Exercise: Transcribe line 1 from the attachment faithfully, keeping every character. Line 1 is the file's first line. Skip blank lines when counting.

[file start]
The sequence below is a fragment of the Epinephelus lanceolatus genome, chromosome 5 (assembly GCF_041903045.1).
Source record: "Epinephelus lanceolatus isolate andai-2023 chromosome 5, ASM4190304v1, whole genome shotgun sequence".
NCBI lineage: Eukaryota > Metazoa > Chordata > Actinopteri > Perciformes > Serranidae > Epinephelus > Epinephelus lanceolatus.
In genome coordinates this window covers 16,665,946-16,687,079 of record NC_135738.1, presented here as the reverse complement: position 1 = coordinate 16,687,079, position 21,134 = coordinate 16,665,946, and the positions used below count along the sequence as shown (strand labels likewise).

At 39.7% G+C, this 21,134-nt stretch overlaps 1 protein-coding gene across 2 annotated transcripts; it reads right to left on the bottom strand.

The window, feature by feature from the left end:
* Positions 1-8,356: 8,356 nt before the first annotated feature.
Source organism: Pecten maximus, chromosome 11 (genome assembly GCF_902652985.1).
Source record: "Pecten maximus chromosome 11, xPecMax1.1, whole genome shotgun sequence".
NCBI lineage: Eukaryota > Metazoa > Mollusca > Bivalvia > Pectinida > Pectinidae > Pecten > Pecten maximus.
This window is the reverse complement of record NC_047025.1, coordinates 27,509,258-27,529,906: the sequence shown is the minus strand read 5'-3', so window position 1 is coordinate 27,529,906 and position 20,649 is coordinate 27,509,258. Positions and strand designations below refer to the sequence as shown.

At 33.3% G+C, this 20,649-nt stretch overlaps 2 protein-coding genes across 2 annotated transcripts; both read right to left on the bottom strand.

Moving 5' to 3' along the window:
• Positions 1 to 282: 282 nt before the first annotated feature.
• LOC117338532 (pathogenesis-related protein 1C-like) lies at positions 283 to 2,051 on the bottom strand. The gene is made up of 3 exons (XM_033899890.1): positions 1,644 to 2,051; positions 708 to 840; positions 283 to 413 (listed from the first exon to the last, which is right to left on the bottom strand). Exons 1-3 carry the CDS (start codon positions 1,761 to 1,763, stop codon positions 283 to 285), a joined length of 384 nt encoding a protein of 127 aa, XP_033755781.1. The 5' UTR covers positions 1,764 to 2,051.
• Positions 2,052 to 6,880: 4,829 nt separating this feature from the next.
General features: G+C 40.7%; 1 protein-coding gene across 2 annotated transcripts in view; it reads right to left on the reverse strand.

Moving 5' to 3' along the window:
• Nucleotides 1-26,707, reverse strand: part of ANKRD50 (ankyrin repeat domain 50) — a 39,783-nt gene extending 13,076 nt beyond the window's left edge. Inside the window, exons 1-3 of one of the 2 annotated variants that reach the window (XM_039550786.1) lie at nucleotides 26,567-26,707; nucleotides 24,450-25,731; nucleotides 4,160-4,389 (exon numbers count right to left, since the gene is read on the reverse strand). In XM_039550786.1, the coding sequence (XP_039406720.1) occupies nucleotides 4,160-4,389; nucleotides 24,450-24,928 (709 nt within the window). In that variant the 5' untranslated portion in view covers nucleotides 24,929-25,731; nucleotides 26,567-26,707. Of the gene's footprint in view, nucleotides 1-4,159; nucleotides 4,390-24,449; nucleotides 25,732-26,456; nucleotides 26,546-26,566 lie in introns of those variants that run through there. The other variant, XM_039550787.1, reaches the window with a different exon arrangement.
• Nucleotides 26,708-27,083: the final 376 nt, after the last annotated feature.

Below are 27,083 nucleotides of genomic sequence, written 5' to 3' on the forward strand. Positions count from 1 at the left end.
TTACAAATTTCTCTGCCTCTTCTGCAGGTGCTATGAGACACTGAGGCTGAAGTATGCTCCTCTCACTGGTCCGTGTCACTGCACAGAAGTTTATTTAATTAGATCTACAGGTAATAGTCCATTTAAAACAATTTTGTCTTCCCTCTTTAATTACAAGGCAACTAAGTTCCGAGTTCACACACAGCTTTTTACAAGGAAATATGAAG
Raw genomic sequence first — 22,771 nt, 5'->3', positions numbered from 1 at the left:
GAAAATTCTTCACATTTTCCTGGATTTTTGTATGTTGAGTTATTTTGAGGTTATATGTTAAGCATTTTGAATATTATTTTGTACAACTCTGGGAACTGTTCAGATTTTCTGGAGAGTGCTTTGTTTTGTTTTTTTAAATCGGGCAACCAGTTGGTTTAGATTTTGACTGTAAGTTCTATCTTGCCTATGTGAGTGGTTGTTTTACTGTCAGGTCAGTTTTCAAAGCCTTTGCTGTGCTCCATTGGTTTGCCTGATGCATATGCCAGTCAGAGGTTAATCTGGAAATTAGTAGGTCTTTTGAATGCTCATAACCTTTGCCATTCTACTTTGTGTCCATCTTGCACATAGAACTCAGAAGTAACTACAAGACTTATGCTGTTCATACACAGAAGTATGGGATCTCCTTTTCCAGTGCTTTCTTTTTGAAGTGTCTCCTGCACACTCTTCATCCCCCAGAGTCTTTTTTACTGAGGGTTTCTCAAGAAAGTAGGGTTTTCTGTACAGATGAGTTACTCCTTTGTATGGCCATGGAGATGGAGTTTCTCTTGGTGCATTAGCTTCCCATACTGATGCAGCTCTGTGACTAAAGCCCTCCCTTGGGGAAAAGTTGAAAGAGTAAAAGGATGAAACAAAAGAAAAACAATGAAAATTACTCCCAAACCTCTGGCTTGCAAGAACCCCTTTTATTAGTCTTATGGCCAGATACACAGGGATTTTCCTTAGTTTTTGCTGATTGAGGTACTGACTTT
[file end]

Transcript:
The sequence below is a fragment of the Epinephelus lanceolatus genome, chromosome 5 (assembly GCF_041903045.1).